Ali KISHK

Selection of Drugs and Drug Combinations for SARS-CoV-2 Infected Lung through Metabolic Modeling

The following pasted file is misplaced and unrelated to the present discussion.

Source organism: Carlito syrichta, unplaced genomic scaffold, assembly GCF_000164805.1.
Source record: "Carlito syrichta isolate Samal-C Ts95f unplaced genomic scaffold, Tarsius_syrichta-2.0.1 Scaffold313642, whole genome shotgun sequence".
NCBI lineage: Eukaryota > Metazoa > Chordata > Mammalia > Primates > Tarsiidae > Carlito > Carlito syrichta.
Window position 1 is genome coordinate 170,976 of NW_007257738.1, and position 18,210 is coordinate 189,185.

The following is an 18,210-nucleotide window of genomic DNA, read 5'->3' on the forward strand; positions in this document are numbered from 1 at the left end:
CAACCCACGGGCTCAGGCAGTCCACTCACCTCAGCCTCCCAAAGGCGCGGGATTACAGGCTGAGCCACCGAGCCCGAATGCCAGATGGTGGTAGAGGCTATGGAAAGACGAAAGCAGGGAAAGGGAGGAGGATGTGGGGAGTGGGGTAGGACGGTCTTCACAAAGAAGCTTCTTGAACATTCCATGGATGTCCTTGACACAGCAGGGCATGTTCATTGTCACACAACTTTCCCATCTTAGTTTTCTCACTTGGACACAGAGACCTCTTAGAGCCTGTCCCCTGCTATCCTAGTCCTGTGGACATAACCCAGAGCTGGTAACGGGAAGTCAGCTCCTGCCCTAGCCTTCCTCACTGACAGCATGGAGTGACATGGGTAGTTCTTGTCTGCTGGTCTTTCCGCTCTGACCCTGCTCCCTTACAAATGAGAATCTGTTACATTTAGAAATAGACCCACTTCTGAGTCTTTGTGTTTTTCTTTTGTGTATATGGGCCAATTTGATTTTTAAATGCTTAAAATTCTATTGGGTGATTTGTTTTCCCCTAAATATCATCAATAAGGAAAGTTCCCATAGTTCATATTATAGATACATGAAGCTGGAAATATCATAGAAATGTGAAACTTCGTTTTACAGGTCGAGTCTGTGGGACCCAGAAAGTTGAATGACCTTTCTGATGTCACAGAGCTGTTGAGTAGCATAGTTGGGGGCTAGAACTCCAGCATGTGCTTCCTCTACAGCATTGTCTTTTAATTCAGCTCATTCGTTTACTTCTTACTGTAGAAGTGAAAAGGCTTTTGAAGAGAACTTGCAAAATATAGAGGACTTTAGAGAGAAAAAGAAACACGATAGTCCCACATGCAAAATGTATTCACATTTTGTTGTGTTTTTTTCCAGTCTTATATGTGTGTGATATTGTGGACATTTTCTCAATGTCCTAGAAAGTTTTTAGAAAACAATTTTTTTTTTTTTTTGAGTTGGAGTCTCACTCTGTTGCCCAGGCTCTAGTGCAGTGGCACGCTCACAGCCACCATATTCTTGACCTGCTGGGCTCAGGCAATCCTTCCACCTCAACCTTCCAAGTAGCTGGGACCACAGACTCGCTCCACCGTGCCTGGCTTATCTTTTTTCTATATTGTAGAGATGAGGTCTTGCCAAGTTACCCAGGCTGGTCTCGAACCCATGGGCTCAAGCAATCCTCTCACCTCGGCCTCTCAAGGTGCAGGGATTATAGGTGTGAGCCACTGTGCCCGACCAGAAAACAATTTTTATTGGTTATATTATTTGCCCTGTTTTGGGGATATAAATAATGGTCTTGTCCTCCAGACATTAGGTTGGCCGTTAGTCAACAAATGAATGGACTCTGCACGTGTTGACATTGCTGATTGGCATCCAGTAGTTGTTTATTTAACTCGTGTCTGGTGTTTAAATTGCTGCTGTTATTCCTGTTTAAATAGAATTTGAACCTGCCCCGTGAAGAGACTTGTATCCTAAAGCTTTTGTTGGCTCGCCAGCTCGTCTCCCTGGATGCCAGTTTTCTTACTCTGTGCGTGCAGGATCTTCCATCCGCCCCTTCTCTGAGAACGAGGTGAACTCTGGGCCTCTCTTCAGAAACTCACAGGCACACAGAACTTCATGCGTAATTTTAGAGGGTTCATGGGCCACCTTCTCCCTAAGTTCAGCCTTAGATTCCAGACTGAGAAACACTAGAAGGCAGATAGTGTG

The 2019 coronavirus disease (COVID-19) became a global pandemic with emerging variants that might escape the vaccine-induced immunity. Despite the global effort for mass vaccination with the newly developed vaccines, there is no effective antiviral drug except treatments for symptomatic therapy. Combining both whole genome sequences with our previous knowledge of biochemical reactions, metabolic networks can be reconstructed on a genome scale. Flux balance analysis is an efficient method to analyze metabolic networks such as predicting the growth rate of a specific cell or the production rate of a metabolite of interest. Here, flux balance analysis was applied on human lung cells infected with severe acute respiratory syndrome coronavirus 2 (SARS-CoV-2) to reposition metabolic drugs and drug combinations against the replication of the SARS-CoV-2 virus within the host tissue. Making use of expression data sets of infected lung tissue, genome-scale COVID-19-specific metabolic models were reconstructed. Then, host-specific essential genes and gene-pairs were determined through in silico knockouts that permit reducing the viral biomass production without affecting the host biomass. Key pathways that are associated with COVID-19 severity in lung tissue are related to oxidative stress, as well as ferroptosis, pyrimidine metabolism, and fat digestion. By in silico screening of FDA-approved drugs on the putative disease-specific essential genes and gene-pairs, 85 drugs and 52 drug combinations were predicted as promising candidates for COVID-19 focused drug repositioning (https://github.com/sysbiolux/DCcov). Among the 85 drug candidates, five broad-spectrum antiviral drugs were found, and nine drugs are being tested in clinical trials against COVID-19.

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